Twin Peaks: The Return Recap, “Part 3”

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“The first 15 minutes of part three of Twin Peaks: The Return play like one of David Lynch’s hermetically sealed surrealist short films. Agent Cooper’s (Kyle MacLachlan) plunge through space-time comes to an abrupt end when he crash-lands on a rivet-studded metal balcony overlooking a dark purple sea.”

Read my recap of Twin Peaks: The Return, “Part 3” at The House Next Door.

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Twin Peaks: The Return Recap, “Parts 1 & 2”

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“Just like that gum you like, Twin Peaks is back in style. And that style is unadulterated, late-period David Lynch. Sometimes it’s the casting of seemingly minor parts, sometimes just a bit of stray imagery, but Lynch and co-creator Mark Frost somehow manage to evoke moments from Lost Highway and, in particular, Mulholland Drive at least as often as they do the original TV series, which ran on ABC from 1990 to 1991.”

Read my first recap of Twin Peaks: The Return for The House Next Door, the official blog of Slant Magazine.

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Twin Peaks: Every Episode Ranked

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“On April 8, 1990, ABC broadcast the pilot episode of Twin Peaks, cult filmmaker David Lynch’s initial foray into network television. Lynch tapped co-creator Mark Frost, who had made his bones writing teleplays for edgy yet realistic fare like Hill Street Blues, to ensure a sturdy dramatic backbone was securely in place for a series Lynch was wont to describe as ‘Peyton Place on acid.'”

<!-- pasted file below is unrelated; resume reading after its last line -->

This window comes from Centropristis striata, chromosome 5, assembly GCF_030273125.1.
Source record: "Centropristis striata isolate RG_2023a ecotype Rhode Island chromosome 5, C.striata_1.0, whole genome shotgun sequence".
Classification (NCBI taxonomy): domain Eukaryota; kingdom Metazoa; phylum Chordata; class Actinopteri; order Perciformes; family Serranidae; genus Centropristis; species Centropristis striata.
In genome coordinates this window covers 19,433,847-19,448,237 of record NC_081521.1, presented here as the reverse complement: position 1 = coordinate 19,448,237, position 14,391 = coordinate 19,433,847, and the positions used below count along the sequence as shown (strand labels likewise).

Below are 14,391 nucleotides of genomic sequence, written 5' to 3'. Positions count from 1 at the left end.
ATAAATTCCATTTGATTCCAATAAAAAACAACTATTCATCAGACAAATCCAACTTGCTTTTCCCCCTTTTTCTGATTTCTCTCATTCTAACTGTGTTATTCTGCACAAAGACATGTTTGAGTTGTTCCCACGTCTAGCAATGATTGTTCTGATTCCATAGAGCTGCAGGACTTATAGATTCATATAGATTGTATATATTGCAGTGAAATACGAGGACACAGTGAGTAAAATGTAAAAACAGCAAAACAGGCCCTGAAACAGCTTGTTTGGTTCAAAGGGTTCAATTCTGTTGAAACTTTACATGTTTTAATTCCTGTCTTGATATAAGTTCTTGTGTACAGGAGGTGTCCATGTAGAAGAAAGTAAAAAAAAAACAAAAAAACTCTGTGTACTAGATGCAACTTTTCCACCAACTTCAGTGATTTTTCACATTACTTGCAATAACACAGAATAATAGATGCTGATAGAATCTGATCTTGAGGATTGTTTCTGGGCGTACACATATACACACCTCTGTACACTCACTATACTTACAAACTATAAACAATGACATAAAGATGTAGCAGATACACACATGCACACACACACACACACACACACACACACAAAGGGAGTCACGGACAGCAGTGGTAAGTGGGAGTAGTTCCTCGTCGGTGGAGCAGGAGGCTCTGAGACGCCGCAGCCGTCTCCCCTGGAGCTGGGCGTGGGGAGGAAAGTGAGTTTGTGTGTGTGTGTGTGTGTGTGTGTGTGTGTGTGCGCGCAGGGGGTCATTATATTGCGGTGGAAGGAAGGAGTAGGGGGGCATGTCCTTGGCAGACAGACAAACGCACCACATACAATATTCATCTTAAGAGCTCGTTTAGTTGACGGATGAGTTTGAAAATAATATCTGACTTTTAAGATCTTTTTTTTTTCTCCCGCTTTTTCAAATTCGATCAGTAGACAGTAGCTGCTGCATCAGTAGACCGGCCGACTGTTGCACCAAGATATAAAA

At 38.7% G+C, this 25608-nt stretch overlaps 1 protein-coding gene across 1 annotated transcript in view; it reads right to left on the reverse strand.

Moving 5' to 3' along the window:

For Slant Magazine, I rank and (more importantly) write about every episode of Twin Peaks from Seasons 1 and 2.

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When Gothic Meets Giallo: Emilio P. Miraglia’s The Night Evelyn Came Out of the Grave and The Red Queen Kills Seven Times

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“Throughout the 1960s and into the mid-1970s, two very different kinds of films dominated the Italian horror genre, each accompanied by their own distinctive iconographies. The gothic style is frequently associated with the remote past, cobweb-strewn castles, and ancestral curses, while giallo films emphasize the perils of modernity, and usually feature a masked and black-gloved killer picking off unsuspecting, albeit not always entirely undeserving, victims.”

Read the entire article on The House Next Door, the official blog of Slant Magazine.

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Ophelia (Claude Chabrol, 1963)

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“Claude Chabrol’s ironic and elegiac take on Shakespeare’s Hamlet makes its Region A Blu-ray debut with a gorgeous transfer and little else.”

Read the review over at Slant Magazine.

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Caltiki, the Immortal Monster (Riccardo Freda and Mario Bava, 1959)

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“Italian maestros of the macabre Riccardo Freda and Mario Bava team up for a curious (and sometimes unwieldy) fusion of sci-fi and gothic horror elements.”

Read the review on Slant Magazine.

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Tampopo (Juzo Itami, 1985)

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“Juzo Itami’s “ramen western” Tampopo is a zesty concoction that investigates the often surreal intersections of sex, death, and other human appetites.”

Read the rest of the review at Slant Magazine.

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